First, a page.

After surveying five thousand book clubs, BookBrowse.com found that 88% of private book clubs are all-women groups. Women are more social, so this was no earth-shattering news. Contrary to what most people think, BookBrowse found that the vast majority of the books were not “beach reading,” but books to learn from. Overwhelmingly, book club members wanted books that elicited good conversations.
When my enthusiasm for one of my three book clubs went into a slump, I suspected it wasn’t the company, but the structure we’d settled in. It was a feeling similar to the—less than stellar MEAP math outcome—followed by, what can I do to make it better? In my experience, most readers arrive at book clubs armed with points-of-views, convictions, and judgments. But like my students, we come with different denominators. The common denominator is our desire to spend time with women friends and end the night or day with a delicious dessert. But as much as I like sweets, the company and learning is the main course. Was there a way to improve our performance? On the heels of this thought, another suggests, perhaps you are the only woman feeling this way. Thoughts are tricky. They may tell you, oh, no, everyone agrees with you only for you to discover that nobody knows what the heck you are harping about.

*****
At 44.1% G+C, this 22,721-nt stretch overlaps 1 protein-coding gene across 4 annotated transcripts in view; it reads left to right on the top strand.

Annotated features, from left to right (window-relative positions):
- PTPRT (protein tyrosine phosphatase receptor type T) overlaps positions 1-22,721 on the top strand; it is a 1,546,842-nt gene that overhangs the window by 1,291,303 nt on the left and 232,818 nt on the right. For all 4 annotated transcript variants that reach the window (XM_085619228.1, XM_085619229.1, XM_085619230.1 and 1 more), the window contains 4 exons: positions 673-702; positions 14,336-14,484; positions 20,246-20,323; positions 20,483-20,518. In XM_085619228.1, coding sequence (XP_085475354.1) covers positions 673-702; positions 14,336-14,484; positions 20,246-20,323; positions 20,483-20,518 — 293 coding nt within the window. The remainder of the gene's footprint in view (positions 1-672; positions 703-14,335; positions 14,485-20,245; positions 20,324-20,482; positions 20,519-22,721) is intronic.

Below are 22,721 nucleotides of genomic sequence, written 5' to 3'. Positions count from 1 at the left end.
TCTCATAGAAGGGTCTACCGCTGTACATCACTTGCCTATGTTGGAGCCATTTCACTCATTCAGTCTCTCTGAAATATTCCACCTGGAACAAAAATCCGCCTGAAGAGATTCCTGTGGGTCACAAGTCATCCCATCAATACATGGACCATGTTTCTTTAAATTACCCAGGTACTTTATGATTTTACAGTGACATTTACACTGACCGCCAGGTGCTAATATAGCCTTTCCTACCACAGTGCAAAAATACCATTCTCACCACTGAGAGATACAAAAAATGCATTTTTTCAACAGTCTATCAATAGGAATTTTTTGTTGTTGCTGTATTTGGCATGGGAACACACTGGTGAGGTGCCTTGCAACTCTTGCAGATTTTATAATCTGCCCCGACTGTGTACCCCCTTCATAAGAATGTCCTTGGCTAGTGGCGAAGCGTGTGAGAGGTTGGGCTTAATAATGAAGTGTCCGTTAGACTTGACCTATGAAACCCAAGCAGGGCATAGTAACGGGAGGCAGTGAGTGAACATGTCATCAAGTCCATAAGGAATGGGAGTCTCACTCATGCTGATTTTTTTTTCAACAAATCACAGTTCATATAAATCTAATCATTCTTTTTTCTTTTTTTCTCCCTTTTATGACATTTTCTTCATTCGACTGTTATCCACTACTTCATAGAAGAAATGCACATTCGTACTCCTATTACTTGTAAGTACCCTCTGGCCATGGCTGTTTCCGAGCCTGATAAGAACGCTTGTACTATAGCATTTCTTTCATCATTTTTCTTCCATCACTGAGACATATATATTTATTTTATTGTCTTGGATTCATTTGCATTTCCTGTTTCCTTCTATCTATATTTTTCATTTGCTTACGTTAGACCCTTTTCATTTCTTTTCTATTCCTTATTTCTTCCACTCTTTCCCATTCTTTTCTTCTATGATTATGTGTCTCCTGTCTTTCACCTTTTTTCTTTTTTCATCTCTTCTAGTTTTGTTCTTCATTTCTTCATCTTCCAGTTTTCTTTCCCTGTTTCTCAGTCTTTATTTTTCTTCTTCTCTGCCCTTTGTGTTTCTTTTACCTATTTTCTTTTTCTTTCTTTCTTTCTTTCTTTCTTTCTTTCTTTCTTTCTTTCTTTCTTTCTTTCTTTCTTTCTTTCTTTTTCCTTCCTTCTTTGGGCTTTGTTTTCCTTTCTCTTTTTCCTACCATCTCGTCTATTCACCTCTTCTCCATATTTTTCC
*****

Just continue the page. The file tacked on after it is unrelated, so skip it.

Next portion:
With no MEAP results to guide me, help showed up after I agreed to join daughter, Rakel, to take advantage of an offer from masterclass.com, two join for the cost of one. With many choices to pick from, I signed up for Bobbie Brown’s make-up class. I learned that Bobbie doesn’t like foundations, thinks less is better, and how to upgrade my face in one minute. I concluded I needed more minutes. Bobbie didn’t offer suggestions for book clubs. But I didn’t expect it from her class or any other. I was wrong. Author Malcolm Gladwell’s course on writing offered insight, readers’ responsibilities when reading a book.